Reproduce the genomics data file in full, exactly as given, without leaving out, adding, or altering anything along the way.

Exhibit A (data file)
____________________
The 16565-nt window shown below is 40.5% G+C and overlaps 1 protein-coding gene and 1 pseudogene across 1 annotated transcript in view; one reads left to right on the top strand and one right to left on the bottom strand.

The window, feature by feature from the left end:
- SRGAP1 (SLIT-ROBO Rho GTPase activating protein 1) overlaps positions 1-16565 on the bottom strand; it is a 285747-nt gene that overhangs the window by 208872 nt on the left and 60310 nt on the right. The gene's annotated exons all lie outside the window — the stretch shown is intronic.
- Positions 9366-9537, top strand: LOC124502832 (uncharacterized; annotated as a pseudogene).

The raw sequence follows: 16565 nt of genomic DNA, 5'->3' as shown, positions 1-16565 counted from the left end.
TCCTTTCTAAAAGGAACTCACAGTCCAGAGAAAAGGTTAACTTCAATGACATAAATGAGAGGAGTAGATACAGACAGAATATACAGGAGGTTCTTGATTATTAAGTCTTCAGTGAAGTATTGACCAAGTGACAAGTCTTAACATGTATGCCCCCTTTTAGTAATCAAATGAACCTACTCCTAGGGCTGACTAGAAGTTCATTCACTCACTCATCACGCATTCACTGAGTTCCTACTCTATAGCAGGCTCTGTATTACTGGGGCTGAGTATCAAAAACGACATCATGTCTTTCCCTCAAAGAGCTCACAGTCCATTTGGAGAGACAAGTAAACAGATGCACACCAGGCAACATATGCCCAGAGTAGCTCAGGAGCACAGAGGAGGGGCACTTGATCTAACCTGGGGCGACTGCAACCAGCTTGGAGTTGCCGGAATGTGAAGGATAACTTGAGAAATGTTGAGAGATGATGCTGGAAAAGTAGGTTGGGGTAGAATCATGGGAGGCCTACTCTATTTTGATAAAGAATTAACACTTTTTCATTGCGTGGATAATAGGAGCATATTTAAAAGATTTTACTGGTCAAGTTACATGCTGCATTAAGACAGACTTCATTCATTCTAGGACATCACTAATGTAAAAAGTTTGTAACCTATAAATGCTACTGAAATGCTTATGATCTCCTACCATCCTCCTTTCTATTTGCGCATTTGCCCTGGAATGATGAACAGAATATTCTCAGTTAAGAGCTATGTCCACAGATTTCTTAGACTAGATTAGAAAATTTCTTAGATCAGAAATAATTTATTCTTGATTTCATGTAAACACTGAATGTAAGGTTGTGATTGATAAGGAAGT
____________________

The 16565-nt window shown below is 40.5% G+C and overlaps 1 protein-coding gene and 1 pseudogene across 1 annotated transcript in view; one reads left to right on the top strand and one right to left on the bottom strand.

The window, feature by feature from the left end:
- SRGAP1 (SLIT-ROBO Rho GTPase activating protein 1) overlaps positions 1-16565 on the bottom strand; it is a 285747-nt gene that overhangs the window by 208872 nt on the left and 60310 nt on the right. The gene's annotated exons all lie outside the window — the stretch shown is intronic.
- Positions 9366-9537, top strand: LOC124502832 (uncharacterized; annotated as a pseudogene).

The raw sequence follows: 16565 nt of genomic DNA, 5'->3' as shown, positions 1-16565 counted from the left end.
TCCTTTCTAAAAGGAACTCACAGTCCAGAGAAAAGGTTAACTTCAATGACATAAATGAGAGGAGTAGATACAGACAGAATATACAGGAGGTTCTTGATTATTAAGTCTTCAGTGAAGTATTGACCAAGTGACAAGTCTTAACATGTATGCCCCCTTTTAGTAATCAAATGAACCTACTCCTAGGGCTGACTAGAAGTTCATTCACTCACTCATCACGCATTCACTGAGTTCCTACTCTATAGCAGGCTCTGTATTACTGGGGCTGAGTATCAAAAACGACATCATGTCTTTCCCTCAAAGAGCTCACAGTCCATTTGGAGAGACAAGTAAACAGATGCACACCAGGCAACATATGCCCAGAGTAGCTCAGGAGCACAGAGGAGGGGCACTTGATCTAACCTGGGGCGACTGCAACCAGCTTGGAGTTGCCGGAATGTGAAGGATAACTTGAGAAATGTTGAGAGATGATGCTGGAAAAGTAGGTTGGGGTAGAATCATGGGAGGCCTACTCTATTTTGATAAAGAATTAACACTTTTTCATTGCGTGGATAATAGGAGCATATTTAAAAGATTTTACTGGTCAAGTTACATGCTGCATTAAGACAGACTTCATTCATTCTAGGACATCACTAATGTAAAAAGTTTGTAACCTATAAATGCTACTGAAATGCTTATGATCTCCTACCATCCTCCTTTCTATTTGCGCATTTGCCCTGGAATGATGAACAGAATATTCTCAGTTAAGAGCTATGTCCACAGATTTCTTAGACTAGATTAGAAAATTTCTTAGATCAGAAATAATTTATTCTTGATTTCATGTAAACACTGAATGTAAGGTTGTGATTGATAAGGAAGT